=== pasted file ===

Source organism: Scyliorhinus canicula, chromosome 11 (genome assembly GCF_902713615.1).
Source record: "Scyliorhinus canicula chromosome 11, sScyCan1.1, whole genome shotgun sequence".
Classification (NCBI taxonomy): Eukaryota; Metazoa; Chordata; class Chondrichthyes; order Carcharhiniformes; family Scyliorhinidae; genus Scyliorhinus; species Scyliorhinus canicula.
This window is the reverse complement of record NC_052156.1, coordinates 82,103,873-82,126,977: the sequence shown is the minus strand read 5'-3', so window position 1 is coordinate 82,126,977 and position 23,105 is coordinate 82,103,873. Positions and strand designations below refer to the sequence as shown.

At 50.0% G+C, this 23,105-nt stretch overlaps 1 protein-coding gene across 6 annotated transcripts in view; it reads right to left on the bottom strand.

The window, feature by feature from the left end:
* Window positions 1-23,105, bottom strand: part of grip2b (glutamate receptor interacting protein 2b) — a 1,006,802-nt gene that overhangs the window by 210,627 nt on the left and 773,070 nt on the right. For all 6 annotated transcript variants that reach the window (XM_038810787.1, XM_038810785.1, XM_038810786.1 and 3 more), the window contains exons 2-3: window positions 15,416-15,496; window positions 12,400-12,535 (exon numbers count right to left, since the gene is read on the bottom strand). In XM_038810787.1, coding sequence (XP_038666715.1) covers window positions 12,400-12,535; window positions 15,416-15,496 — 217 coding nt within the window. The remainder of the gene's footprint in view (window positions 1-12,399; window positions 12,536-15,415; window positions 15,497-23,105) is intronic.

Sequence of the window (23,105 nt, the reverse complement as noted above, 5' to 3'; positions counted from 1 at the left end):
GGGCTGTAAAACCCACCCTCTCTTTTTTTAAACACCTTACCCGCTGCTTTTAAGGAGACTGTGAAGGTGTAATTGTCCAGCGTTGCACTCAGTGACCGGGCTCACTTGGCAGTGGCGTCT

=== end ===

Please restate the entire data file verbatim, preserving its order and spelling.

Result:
Source organism: Scyliorhinus canicula, chromosome 11 (genome assembly GCF_902713615.1).
Source record: "Scyliorhinus canicula chromosome 11, sScyCan1.1, whole genome shotgun sequence".
Classification (NCBI taxonomy): Eukaryota; Metazoa; Chordata; class Chondrichthyes; order Carcharhiniformes; family Scyliorhinidae; genus Scyliorhinus; species Scyliorhinus canicula.
This window is the reverse complement of record NC_052156.1, coordinates 82,103,873-82,126,977: the sequence shown is the minus strand read 5'-3', so window position 1 is coordinate 82,126,977 and position 23,105 is coordinate 82,103,873. Positions and strand designations below refer to the sequence as shown.

At 50.0% G+C, this 23,105-nt stretch overlaps 1 protein-coding gene across 6 annotated transcripts in view; it reads right to left on the bottom strand.

The window, feature by feature from the left end:
* Window positions 1-23,105, bottom strand: part of grip2b (glutamate receptor interacting protein 2b) — a 1,006,802-nt gene that overhangs the window by 210,627 nt on the left and 773,070 nt on the right. For all 6 annotated transcript variants that reach the window (XM_038810787.1, XM_038810785.1, XM_038810786.1 and 3 more), the window contains exons 2-3: window positions 15,416-15,496; window positions 12,400-12,535 (exon numbers count right to left, since the gene is read on the bottom strand). In XM_038810787.1, coding sequence (XP_038666715.1) covers window positions 12,400-12,535; window positions 15,416-15,496 — 217 coding nt within the window. The remainder of the gene's footprint in view (window positions 1-12,399; window positions 12,536-15,415; window positions 15,497-23,105) is intronic.

Sequence of the window (23,105 nt, the reverse complement as noted above, 5' to 3'; positions counted from 1 at the left end):
GGGCTGTAAAACCCACCCTCTCTTTTTTTAAACACCTTACCCGCTGCTTTTAAGGAGACTGTGAAGGTGTAATTGTCCAGCGTTGCACTCAGTGACCGGGCTCACTTGGCAGTGGCGTCT